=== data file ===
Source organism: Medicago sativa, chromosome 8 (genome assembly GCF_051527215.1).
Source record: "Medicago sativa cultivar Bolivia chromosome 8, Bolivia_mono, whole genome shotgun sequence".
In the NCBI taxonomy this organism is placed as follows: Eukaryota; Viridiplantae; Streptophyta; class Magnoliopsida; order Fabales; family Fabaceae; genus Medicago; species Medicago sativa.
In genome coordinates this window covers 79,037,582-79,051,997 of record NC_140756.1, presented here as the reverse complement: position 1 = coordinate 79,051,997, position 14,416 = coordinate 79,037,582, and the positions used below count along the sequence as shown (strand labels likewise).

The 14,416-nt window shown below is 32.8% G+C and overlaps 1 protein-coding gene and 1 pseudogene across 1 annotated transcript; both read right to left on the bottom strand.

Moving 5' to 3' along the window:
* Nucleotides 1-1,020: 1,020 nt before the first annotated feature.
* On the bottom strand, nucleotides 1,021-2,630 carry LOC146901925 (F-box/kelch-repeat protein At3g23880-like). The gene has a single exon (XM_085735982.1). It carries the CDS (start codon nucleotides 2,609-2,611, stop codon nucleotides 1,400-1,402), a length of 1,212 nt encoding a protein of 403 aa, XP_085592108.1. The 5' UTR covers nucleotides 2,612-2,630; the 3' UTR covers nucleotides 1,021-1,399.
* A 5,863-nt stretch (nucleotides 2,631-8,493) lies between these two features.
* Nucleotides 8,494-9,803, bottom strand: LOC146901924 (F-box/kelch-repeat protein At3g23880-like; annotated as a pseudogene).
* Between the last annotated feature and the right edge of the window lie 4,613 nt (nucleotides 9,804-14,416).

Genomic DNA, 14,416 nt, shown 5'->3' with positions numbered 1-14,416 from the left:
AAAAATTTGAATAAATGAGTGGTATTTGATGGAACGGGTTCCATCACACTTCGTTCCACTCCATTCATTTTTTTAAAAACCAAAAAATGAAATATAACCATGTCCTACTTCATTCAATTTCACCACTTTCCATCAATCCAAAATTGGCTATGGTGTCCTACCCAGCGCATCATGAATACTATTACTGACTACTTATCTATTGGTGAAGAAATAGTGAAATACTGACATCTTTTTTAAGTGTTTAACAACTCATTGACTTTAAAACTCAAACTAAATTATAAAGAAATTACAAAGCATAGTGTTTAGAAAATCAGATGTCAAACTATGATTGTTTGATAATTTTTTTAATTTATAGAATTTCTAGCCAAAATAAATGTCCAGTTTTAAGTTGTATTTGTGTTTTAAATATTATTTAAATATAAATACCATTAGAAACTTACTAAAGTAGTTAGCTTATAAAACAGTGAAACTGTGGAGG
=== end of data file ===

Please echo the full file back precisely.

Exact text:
Source organism: Medicago sativa, chromosome 8 (genome assembly GCF_051527215.1).
Source record: "Medicago sativa cultivar Bolivia chromosome 8, Bolivia_mono, whole genome shotgun sequence".
In the NCBI taxonomy this organism is placed as follows: Eukaryota; Viridiplantae; Streptophyta; class Magnoliopsida; order Fabales; family Fabaceae; genus Medicago; species Medicago sativa.
In genome coordinates this window covers 79,037,582-79,051,997 of record NC_140756.1, presented here as the reverse complement: position 1 = coordinate 79,051,997, position 14,416 = coordinate 79,037,582, and the positions used below count along the sequence as shown (strand labels likewise).

The 14,416-nt window shown below is 32.8% G+C and overlaps 1 protein-coding gene and 1 pseudogene across 1 annotated transcript; both read right to left on the bottom strand.

Moving 5' to 3' along the window:
* Nucleotides 1-1,020: 1,020 nt before the first annotated feature.
* On the bottom strand, nucleotides 1,021-2,630 carry LOC146901925 (F-box/kelch-repeat protein At3g23880-like). The gene has a single exon (XM_085735982.1). It carries the CDS (start codon nucleotides 2,609-2,611, stop codon nucleotides 1,400-1,402), a length of 1,212 nt encoding a protein of 403 aa, XP_085592108.1. The 5' UTR covers nucleotides 2,612-2,630; the 3' UTR covers nucleotides 1,021-1,399.
* A 5,863-nt stretch (nucleotides 2,631-8,493) lies between these two features.
* Nucleotides 8,494-9,803, bottom strand: LOC146901924 (F-box/kelch-repeat protein At3g23880-like; annotated as a pseudogene).
* Between the last annotated feature and the right edge of the window lie 4,613 nt (nucleotides 9,804-14,416).

Genomic DNA, 14,416 nt, shown 5'->3' with positions numbered 1-14,416 from the left:
AAAAATTTGAATAAATGAGTGGTATTTGATGGAACGGGTTCCATCACACTTCGTTCCACTCCATTCATTTTTTTAAAAACCAAAAAATGAAATATAACCATGTCCTACTTCATTCAATTTCACCACTTTCCATCAATCCAAAATTGGCTATGGTGTCCTACCCAGCGCATCATGAATACTATTACTGACTACTTATCTATTGGTGAAGAAATAGTGAAATACTGACATCTTTTTTAAGTGTTTAACAACTCATTGACTTTAAAACTCAAACTAAATTATAAAGAAATTACAAAGCATAGTGTTTAGAAAATCAGATGTCAAACTATGATTGTTTGATAATTTTTTTAATTTATAGAATTTCTAGCCAAAATAAATGTCCAGTTTTAAGTTGTATTTGTGTTTTAAATATTATTTAAATATAAATACCATTAGAAACTTACTAAAGTAGTTAGCTTATAAAACAGTGAAACTGTGGAGG